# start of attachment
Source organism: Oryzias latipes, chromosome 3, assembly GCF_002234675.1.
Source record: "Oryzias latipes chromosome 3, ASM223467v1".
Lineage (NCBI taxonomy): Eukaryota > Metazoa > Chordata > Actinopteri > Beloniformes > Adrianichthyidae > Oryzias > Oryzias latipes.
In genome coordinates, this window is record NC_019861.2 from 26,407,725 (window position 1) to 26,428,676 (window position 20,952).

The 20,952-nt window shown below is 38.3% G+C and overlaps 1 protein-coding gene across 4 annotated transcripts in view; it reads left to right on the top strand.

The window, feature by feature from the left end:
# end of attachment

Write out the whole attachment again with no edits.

Source organism: Oryzias latipes, chromosome 3, assembly GCF_002234675.1.
Source record: "Oryzias latipes chromosome 3, ASM223467v1".
Lineage (NCBI taxonomy): Eukaryota > Metazoa > Chordata > Actinopteri > Beloniformes > Adrianichthyidae > Oryzias > Oryzias latipes.
In genome coordinates, this window is record NC_019861.2 from 26,407,725 (window position 1) to 26,428,676 (window position 20,952).

The 20,952-nt window shown below is 38.3% G+C and overlaps 1 protein-coding gene across 4 annotated transcripts in view; it reads left to right on the top strand.

The window, feature by feature from the left end: